The European Union (EU) has proposed regulation that will force all smartphones, tablets and headphones to have only USB-C chargers.
This means that one would have to use only the USB-C chargers to charge all smartphone brands like android and Apple’s iPhones, including small electronic devices.
Also, all small electronic devices and smartphone makers will mandatorily create ports for the USB-C chargers on their devices.
Among the electronic devices under this regulation includes smartphones, tablets, cameras, headphones and handheld games console.
The commission, however, said that laptops and other larger devices will not be affected by the regulation.
It also said that producers of smartphones and other electronic devices under this law have two years to adopt the USB-C chargers.
Why the legislation:
The EU said in a report that EU consumers bought approximately 420 million mobile phones and other portable electronic devices in 2020.
Meanwhile, before 2009, there were around 30 different types of mobile phone chargers in circulation.
It said each of the chargers only worked for specific devices for which their makers produced them for.
The commission said this left some yearly 11,000 tonnes of e-waste coming from the chargers of electronic devices in the region.
Meanwhile, European consumers have for long, complained about incompatible chargers piling up in their drawers.
Although an agreement with industry players reduced the chargers from 30 to 3, it did not bring the needed solution to the region’s e-waste problems.
Speaking on this, Margrethe Vestager, the Executive Vice-President for a Europe fit for the Digital Age, said:
“European consumers were frustrated long enough about incompatible chargers piling up in their drawers. We gave industry plenty of time to come up with their own solutions, now time is ripe for legislative action for a common charger. This is an important win for our consumers and environment and in line with our green and digital ambitions.”
Corroborating this, Thierry Breton, a Commissioner responsible for the Internal Market, said thus:
“Chargers power all our most essential electronic devices. With more and more devices, more and more chargers are sold that are not interchangeable or not necessary. We are putting an end to that. With our proposal, European consumers will be able to use a single charger for all their portable electronics – an important step to increase convenience and reduce waste.”
Consequently, the EU said its revised Radio Equipment Directive regulation will harmonize charging port and fast charging technology.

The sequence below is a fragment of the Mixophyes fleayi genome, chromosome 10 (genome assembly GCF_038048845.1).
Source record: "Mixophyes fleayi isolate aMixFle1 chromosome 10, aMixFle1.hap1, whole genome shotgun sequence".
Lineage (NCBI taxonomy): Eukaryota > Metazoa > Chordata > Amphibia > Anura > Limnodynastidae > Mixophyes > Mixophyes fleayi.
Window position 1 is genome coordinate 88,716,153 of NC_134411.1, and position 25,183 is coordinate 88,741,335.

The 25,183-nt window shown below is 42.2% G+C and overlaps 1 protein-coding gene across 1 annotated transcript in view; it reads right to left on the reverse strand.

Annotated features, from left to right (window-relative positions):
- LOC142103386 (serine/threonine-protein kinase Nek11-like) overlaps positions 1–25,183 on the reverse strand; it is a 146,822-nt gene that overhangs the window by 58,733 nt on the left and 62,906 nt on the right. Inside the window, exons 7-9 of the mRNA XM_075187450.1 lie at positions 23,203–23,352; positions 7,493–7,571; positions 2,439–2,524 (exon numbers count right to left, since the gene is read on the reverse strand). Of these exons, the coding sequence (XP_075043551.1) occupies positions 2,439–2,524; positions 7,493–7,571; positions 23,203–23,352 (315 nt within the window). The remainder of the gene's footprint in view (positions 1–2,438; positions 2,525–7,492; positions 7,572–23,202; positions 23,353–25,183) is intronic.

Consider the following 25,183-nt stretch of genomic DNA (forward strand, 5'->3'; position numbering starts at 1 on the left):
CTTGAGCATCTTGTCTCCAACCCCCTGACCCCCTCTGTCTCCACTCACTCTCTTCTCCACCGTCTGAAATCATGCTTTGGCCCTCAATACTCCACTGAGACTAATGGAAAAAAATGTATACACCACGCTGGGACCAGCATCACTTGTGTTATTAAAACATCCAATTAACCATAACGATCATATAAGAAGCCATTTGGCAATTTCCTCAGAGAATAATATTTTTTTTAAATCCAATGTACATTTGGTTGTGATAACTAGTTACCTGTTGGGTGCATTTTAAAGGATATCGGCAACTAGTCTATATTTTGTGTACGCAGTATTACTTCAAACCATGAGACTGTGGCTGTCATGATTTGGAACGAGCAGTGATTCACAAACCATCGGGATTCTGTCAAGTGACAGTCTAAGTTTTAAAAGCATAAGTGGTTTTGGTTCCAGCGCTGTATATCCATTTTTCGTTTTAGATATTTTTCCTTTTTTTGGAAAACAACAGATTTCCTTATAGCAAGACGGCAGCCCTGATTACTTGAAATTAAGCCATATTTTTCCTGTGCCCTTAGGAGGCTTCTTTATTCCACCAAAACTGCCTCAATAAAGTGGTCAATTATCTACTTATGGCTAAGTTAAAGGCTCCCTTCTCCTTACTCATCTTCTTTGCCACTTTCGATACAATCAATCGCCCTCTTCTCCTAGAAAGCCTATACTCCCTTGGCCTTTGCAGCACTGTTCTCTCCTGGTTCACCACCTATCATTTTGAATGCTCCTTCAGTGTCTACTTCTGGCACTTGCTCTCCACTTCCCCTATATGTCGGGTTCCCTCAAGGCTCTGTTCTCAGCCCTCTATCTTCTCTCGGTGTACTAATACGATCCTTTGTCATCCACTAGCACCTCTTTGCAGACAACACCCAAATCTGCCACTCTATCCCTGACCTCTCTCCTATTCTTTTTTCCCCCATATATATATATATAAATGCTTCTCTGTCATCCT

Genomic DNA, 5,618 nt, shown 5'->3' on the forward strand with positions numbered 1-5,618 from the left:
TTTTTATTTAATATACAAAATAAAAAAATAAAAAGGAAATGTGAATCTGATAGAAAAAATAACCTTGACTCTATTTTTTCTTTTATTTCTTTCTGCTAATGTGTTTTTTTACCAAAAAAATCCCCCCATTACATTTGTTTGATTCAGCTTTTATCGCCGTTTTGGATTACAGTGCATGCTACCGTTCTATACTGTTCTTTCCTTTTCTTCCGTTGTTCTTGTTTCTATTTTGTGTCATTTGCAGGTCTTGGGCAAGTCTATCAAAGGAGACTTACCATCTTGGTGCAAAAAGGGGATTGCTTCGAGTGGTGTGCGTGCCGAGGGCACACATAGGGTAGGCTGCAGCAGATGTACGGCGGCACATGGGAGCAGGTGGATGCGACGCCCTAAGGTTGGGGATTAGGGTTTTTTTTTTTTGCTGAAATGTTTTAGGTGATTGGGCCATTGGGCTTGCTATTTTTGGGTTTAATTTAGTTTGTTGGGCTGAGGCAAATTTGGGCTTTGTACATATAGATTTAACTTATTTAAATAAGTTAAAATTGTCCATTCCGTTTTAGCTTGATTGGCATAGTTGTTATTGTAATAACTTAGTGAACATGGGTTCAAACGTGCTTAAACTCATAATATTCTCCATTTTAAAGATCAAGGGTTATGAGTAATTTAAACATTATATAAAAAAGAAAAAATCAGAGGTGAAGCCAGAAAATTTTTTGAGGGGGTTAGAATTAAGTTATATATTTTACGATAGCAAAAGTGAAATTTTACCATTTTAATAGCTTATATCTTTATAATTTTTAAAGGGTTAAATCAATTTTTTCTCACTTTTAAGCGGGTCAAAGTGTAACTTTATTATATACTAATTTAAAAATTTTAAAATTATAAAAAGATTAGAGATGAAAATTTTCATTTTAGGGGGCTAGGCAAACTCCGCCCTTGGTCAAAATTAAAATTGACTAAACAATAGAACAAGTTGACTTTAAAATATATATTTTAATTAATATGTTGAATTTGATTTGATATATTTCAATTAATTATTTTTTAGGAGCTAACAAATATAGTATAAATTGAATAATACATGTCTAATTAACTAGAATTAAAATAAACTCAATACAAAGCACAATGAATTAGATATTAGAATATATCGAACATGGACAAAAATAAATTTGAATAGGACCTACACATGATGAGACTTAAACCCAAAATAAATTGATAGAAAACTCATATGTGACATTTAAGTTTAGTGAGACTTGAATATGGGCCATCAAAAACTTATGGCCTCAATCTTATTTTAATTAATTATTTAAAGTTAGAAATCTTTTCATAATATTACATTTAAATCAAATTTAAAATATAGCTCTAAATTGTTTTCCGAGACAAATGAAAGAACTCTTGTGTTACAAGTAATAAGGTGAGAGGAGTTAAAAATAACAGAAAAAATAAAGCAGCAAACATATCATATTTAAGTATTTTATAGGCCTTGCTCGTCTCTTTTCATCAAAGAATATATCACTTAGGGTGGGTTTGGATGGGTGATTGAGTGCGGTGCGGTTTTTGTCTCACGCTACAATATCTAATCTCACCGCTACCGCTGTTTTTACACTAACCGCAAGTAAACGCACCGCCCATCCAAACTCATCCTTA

It said the legislation will establish a common charging solution for all relevant devices.
The USB-C will become the standard port for all smartphones, tablets, cameras, headphones, portable speakers and handheld videogame consoles.
Benefit of the regulation:
The EU’s executive arm, the European Commission (EC) who is championing the legislation, said the move will curb e-waste.
It also said the move will help the green and digital ambitions move across Europe.
Also, using just one standard type of charger will create more convenience for the consumers.
Furthermore, the legislation will encourage consumers to re-use existing chargers when buying a new device.
This means that consumers will be able to purchase a new electronic device without a new charger.
Similarly, the law will equally force manufacturers to offer new devices for sale without chargers.
Also, it will allow consumers to charge their devices with the same USB-C charger, regardless of the device brand.
The commission also said a standard USB-C chargers will prevent different producers unjustifiably limit the charging speed.
This will, in turn, help to ensure that charging speed is the same when using any compatible charger for a device.
EC also said producers of electronic devices will provide information on the power needed to charge their devices.
They will also provide information on whether their devices support fast charging.
It said EU users will save €250 million a year on unnecessary charger purchases.
Meanwhile, Apple has kicked against the legislation, saying it will kill innovation.
The iPhone maker said it is “concerned that strict regulation mandating just one type of connector stifles innovation rather than encouraging it, which in turn will harm consumers in Europe and around the world.”
But a UK politician, Philip Dunne who is the chair of the UK Parliament Environmental Audit Committee, says:
“There are 140 million discarded and unused cables in UK homes, enough to circle the Earth five times. To reduce the wasteful production of new cables, manufacturers should coalesce around a common standard, enabling us to re-use existing cables when replacing our electronic devices.”
Similarly, the Commission plans to unbundle the sale of chargers from the sale of electronic devices.
This means that different companies will now make phones while others will produce their chargers.
Equally, it can mean that users will have to buy electronic devices like phones separately from their chargers.
The commission said this development will make consumers use their devices with greater convenience.
It also said this will reduce the environmental footprint associated with the production and disposal of chargers.
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